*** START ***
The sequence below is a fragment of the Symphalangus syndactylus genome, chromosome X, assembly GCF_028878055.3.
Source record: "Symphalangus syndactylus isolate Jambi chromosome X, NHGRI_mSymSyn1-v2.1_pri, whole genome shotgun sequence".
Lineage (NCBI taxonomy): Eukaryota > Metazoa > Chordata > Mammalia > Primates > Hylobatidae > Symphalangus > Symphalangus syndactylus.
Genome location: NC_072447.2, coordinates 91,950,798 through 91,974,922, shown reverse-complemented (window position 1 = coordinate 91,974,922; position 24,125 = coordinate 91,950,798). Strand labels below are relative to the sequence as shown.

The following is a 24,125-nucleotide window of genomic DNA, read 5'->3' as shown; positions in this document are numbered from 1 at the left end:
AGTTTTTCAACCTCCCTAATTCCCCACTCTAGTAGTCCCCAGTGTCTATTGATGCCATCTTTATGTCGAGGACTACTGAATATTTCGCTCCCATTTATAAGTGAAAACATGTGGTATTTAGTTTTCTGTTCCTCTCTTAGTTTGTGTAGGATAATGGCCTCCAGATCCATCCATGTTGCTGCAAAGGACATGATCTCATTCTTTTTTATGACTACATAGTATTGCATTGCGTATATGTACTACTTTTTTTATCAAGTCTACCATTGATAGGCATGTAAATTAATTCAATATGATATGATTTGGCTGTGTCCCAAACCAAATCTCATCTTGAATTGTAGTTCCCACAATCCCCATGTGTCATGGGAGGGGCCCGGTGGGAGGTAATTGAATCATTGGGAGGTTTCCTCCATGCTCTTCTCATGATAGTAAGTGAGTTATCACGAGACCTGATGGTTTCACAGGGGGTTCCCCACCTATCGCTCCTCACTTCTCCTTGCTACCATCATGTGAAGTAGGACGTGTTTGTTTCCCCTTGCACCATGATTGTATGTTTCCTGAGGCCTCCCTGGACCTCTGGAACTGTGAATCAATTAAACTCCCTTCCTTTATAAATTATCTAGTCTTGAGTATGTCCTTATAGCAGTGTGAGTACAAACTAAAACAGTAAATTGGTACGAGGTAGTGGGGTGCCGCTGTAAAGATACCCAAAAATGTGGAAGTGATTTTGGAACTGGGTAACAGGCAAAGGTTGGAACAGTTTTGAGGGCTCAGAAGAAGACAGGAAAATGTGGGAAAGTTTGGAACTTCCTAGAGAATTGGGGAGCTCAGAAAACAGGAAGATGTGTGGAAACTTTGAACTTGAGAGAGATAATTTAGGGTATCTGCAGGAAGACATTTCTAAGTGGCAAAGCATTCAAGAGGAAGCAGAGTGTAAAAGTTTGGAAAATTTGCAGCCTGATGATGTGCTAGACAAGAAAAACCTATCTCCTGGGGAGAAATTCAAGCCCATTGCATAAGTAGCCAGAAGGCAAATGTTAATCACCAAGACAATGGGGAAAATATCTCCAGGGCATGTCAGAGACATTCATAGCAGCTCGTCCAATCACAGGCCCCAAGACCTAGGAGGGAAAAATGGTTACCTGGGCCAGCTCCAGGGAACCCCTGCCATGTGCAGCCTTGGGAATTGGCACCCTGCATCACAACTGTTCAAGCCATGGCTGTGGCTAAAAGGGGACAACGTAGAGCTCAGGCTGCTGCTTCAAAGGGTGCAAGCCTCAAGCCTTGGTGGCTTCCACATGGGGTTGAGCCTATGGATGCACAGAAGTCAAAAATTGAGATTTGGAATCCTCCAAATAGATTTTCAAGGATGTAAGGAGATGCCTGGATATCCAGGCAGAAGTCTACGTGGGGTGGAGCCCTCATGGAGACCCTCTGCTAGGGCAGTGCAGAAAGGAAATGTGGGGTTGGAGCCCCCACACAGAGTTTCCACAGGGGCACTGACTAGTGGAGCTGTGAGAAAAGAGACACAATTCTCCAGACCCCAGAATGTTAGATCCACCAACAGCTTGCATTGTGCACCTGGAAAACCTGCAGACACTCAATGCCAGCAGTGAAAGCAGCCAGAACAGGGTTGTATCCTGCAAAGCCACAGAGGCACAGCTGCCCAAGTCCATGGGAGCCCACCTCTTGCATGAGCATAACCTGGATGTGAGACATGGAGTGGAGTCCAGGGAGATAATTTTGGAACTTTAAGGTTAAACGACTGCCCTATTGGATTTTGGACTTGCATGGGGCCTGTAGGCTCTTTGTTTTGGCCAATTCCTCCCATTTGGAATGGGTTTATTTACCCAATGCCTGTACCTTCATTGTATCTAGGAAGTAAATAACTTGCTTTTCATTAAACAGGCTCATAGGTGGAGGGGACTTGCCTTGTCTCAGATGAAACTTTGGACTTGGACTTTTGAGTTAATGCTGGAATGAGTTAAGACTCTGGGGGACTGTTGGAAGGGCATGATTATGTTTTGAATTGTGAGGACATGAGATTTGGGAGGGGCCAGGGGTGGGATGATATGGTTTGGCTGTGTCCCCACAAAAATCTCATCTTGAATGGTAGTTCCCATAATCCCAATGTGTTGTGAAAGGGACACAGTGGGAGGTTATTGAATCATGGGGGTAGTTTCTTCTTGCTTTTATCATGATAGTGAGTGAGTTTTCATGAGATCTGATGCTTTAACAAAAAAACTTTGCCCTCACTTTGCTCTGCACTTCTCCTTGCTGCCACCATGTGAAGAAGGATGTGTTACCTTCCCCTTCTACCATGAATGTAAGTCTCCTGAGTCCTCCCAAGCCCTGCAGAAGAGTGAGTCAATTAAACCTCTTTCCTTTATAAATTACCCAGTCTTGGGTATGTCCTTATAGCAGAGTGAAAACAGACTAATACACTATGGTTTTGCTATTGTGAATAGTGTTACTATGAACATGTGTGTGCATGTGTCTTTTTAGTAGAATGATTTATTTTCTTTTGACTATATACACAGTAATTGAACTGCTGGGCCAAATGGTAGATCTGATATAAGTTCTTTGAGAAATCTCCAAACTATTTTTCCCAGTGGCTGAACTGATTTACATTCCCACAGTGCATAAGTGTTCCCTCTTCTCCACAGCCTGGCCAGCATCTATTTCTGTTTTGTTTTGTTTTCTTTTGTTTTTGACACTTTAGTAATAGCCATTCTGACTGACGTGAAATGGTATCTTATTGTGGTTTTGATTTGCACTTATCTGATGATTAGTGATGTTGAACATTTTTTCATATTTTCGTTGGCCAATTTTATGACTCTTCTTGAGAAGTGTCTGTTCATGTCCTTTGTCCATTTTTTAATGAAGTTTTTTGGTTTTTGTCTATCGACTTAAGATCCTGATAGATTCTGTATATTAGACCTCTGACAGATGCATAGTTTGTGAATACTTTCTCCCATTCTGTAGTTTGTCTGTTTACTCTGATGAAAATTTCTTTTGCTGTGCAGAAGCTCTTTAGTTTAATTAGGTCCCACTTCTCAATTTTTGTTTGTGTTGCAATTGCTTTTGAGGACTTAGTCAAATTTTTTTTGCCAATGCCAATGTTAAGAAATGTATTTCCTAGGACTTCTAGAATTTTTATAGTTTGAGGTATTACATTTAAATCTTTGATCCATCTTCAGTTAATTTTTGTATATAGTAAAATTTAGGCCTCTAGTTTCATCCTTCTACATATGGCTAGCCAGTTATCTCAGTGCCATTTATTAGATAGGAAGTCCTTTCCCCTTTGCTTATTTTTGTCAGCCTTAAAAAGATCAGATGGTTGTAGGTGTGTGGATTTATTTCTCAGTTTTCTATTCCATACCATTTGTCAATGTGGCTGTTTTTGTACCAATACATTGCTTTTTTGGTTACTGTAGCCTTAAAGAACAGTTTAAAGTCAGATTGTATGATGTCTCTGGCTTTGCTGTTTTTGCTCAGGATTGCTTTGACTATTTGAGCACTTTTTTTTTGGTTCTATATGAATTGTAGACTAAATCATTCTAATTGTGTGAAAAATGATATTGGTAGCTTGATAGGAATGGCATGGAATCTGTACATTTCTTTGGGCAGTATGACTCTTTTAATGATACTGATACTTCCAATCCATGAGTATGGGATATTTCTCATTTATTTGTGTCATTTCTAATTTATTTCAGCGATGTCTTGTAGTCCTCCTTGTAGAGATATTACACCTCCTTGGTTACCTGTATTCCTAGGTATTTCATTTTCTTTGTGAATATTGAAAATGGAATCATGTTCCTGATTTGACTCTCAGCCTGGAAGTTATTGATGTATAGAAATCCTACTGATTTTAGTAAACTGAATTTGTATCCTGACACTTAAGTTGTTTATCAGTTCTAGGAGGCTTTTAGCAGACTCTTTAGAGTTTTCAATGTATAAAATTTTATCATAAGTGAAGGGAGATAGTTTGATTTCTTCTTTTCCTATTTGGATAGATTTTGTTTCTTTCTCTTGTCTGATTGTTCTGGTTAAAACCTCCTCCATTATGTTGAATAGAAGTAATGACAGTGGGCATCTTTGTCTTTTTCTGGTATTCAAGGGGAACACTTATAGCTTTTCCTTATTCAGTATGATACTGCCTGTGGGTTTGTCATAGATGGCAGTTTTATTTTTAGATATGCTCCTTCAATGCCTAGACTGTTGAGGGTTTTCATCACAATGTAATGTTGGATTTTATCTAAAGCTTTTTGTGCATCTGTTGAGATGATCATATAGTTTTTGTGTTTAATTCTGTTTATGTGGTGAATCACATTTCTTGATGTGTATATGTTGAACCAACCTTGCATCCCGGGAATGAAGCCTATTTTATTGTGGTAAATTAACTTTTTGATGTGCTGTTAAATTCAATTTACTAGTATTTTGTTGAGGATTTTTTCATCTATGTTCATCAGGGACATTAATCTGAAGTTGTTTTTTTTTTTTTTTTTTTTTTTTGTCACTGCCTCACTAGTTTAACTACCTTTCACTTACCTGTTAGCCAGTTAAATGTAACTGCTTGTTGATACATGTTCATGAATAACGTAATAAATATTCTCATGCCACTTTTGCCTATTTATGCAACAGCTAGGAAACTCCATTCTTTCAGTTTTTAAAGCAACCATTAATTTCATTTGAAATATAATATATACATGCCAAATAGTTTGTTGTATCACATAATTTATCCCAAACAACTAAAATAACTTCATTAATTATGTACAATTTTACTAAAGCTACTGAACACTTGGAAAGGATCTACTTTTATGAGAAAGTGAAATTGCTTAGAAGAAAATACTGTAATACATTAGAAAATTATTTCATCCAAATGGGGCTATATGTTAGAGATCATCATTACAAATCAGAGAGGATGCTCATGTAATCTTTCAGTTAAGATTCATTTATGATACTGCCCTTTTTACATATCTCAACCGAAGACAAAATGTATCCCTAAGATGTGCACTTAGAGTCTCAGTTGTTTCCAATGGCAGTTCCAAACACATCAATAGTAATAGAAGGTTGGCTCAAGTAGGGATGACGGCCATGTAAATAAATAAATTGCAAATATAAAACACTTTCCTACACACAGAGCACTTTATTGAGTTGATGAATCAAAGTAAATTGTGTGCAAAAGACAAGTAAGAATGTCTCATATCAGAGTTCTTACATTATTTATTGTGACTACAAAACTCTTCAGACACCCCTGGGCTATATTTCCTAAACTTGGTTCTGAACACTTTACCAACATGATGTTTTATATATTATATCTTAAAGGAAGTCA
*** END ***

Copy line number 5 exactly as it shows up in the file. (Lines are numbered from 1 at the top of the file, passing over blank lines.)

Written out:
The following is a 24,125-nucleotide window of genomic DNA, read 5'->3' as shown; positions in this document are numbered from 1 at the left end: